1. One and done. You get one shot with your CO2 cartridge, so don’t muck it up! Or else, you’re out of air and you’ve got to use another cartridge or hail a cab with a bike rack. Good luck with that.

2. They can be expensive. If you’re often riding through puncture-prone terrain, you may find yourself spending more money on canned air than you care to.

3. These things have no gauge, so without one you sort of have to just give your tire a good firm squeeze and decide for yourself whether you’ve got enough air to finish the ride. It doesn’t all end here though. Small gauges are available for purchase if this is a concerning issue. They are also compact at a size little smaller than your spare tube.

4. The cooling effect. When the CO2 is released is extremely cold. This can cause freezing of the valve stem and part of the rim around valve hole. A frozen valve can easily break or tear so be cautious after you’ve used your cartridge not to bend the valve stem. You should also be careful during the execution of the inflation not to get your fingertips in the way of the freezing gas.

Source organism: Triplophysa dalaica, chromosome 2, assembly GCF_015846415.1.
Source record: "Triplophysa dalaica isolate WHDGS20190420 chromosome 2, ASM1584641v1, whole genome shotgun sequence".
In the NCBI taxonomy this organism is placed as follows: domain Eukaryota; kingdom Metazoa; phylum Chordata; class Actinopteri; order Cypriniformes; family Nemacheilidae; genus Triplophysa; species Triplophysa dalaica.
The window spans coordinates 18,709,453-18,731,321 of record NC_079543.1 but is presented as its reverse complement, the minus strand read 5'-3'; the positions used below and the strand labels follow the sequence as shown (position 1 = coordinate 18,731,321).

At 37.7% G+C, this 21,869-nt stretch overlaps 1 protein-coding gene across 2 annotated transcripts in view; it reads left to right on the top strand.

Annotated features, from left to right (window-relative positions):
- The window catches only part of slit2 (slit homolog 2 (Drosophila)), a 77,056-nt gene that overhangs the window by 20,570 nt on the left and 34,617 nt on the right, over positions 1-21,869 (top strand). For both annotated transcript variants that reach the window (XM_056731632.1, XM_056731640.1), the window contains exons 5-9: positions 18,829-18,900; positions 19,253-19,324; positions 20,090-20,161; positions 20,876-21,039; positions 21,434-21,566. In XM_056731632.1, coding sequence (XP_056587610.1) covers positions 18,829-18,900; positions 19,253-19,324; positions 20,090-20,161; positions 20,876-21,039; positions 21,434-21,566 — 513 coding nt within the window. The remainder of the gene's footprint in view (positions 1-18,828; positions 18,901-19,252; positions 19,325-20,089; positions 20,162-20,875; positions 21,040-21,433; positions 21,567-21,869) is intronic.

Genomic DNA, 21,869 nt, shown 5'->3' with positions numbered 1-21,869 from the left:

Okay, so after soaking all of that in, questioning yourself and the complexities of life you find yourself asking, “What does it all mean!?” Breathe. Take a little nap. Eat a cupcake. Not because it will help you with your decision but just because they’re delicious and you know you want one. You’ll burn it off on the second half of your ride anyways. Luckily, you read this article and knew to always pack an emergency snack in case you need an energy boost to get you through a tough ride. Then, when reality sets in and you remembered you had decided to go with the lighter, more compact and cheaper option of inflating a tire you proceed on to the final step, putting that wheel back on your bike.